“Never argue with a fool, people won’t be able to tell who is who.”  While McCain is hardly a fool, Obama is taking this advice to heart and will spend the next four weeks avoiding confrontation. For as long as he is in the lead, Obama needs to stay quiet. He’ll continue campaigning strongly, continue running ads in key markets, and keep up the excellent grassroots efforts.  Obama will resist the temptation to create drama just to put the headlines back on him.  The next month will be a test of Obama’s ability to generate and maintain political endurance. I’m assuming that the campaign’s energies are going toward individual counties and areas of opportunity. Democrats will want Obama to be large and in charge, but this is neither effective nor is it his style. There’s no reason to show more of your cards than is absolutely necessary, so Obama will focus on zip codes, not states for as long as the campaign will allow.

What does McCain need to do?

McCain will spend the next month trying to steal the spotlight from Obama in politically safe ways. If he can’t do it safely, he’s proven in the past that a couple of Hail Mary’s aren’t out of the question. Look for McCain to continue to do things that shake up the race and catch people off guard – choosing Palin and suspending his campaign are two great examples of the sort of drastic action McCain will need to continue to offer as a regular part of his campaign. We will continue to see both parties fire safe shots from a safe distance, but watch for McCain’s volleys to be a little more stinging and forceful. He’ll try to engage Obama to go head-to-head, which makes them appear more even than they are.

What is each candidate trying to accomplish in the last 30 days?

Obama proved many times during the primaries that he is a master of the map – he knows districts and counties like the back of his hand, and artfully dispatches his resources where they are needed. He has created a national identity that is strong and consistent in the minds of most Americans. As long as Obama isn’t needed on the national stage, he can continue working the districts one-by-one, slowly rising the tide where needed.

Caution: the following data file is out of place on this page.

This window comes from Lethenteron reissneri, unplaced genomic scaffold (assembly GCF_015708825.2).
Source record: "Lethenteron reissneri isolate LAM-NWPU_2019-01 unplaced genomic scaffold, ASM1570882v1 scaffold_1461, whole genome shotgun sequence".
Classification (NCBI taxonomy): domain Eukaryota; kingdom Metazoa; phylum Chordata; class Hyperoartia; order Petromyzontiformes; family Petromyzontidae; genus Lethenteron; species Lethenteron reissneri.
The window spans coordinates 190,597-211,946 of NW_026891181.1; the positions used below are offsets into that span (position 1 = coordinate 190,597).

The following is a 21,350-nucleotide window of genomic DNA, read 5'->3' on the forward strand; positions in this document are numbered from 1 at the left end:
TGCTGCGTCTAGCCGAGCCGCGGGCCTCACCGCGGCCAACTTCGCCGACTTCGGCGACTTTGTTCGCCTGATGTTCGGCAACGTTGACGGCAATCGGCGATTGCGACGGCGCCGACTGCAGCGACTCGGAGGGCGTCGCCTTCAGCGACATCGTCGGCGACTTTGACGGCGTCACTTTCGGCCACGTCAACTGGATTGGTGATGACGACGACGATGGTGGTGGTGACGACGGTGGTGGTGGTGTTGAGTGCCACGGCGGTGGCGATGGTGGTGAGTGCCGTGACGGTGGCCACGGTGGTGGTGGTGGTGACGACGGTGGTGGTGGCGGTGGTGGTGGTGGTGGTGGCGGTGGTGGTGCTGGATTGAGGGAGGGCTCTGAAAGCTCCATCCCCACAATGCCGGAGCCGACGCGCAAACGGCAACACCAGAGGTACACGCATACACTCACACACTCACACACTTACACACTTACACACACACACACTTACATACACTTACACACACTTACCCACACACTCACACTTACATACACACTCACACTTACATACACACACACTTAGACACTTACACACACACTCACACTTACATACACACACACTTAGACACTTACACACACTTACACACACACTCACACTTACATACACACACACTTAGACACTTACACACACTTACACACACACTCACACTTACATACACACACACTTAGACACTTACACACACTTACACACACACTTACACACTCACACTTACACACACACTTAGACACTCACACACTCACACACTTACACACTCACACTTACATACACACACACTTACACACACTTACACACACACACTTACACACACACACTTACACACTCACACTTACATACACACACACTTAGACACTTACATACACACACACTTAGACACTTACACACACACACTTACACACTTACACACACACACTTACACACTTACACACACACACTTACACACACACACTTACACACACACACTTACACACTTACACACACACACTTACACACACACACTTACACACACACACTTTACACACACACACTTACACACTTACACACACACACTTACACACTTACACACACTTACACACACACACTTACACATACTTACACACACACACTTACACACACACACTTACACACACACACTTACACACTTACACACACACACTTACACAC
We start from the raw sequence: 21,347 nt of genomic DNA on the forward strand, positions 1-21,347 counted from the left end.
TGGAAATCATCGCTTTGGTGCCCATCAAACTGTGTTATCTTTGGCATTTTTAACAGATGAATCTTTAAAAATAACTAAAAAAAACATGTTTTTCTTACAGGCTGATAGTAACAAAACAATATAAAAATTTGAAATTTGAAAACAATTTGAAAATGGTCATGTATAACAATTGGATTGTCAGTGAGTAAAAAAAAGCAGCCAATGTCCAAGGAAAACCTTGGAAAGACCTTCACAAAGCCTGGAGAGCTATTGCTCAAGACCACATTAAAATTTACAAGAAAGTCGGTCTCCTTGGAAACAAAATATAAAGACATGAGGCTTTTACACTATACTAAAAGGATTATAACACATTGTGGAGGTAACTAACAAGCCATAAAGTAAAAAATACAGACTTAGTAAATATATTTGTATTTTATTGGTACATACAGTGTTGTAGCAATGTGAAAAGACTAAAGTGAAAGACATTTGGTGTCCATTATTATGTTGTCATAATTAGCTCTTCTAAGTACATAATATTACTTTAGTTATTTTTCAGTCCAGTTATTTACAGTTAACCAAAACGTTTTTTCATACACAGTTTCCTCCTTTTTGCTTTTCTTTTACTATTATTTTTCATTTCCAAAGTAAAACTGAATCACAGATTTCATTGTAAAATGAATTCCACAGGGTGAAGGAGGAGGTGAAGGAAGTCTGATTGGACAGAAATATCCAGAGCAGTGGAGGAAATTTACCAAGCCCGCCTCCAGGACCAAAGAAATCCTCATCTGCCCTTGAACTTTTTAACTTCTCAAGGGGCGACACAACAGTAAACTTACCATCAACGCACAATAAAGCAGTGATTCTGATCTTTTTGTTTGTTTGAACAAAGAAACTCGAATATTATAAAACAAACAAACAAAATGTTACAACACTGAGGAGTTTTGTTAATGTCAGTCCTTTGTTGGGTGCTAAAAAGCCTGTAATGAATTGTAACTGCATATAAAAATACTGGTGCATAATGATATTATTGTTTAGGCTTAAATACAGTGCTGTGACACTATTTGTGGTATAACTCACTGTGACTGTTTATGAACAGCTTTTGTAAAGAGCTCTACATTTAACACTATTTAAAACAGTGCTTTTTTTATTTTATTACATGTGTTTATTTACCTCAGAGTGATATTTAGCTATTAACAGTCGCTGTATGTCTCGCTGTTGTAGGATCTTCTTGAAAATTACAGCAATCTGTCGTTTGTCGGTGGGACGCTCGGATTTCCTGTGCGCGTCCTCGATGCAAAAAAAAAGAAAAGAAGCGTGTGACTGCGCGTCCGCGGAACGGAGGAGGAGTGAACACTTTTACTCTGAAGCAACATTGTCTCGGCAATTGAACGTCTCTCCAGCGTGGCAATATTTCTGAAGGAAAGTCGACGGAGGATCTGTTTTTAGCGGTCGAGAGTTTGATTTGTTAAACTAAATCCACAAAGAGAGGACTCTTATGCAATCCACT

By contrast, McCain is still working on his national identity, and his fondness for being all things to all people is working against him. The more hats he wears along the many stops each day, the more he illuminates the contrasts: patriots don’t want progressive change, reformers can’t have a lot of experience, and mavericks aren’t bipartisan. It’s true that any McCain supporter could easily explain how all of these wonderful labels work in pure harmony, but it requires a fairly artful dance that most undecided voters are too impatient to enjoy to the end. Being right is much different than being understood – a curse every Kerry supporter could explain in just under fifteen minutes. To this extent, McCain has had to rely on surrogates to get down to the community level while McCain sets bait for the national press with an ongoing series of flashy tactics (ahem, not strategies) designed to say “hey, forget about all the other stuff, here’s the REAL John McCain.”

An Interesting Side Note

Those among you who follow politics closely have noticed something missing from this year’s campaign: wedge issues. Where is the gay marriage vote? What happened to the immigration proposition? These issues are completely gone from the national spotlight and from most state ballots. Why? Eu tu, Brute? McCain pointed his sharp dagger squarely at the heart of the Bush administration and thrust forward with all his might. Not only are there no issues out there that would energize the base, there’s nobody strong enough to champion the cause and make it a defining issue. Even Karl Rove is only part-time help for McCain.

So What’s Next?

Now it’s time to wait for the “October Surprise”. Do a Google search for this term and you’ll learn that every major election always includes a last-minute twist designed to totally derail a candidate. There are two types of October Surprises: a “good-for-me” surprise and a “bad-for-you” surprise.

In the next post, we’ll talk about possible October Surprises and make some predictions.

Newest Election Poll Numbers

NOTE: this is a post from Sept. of 2008 – for the most recent election numbers, go to my home page.

As we get ready for the first Vice-Presidential candidate debate, I figured it would be a good time to look at some updated polling data.

But first, a quick conspiracy theory: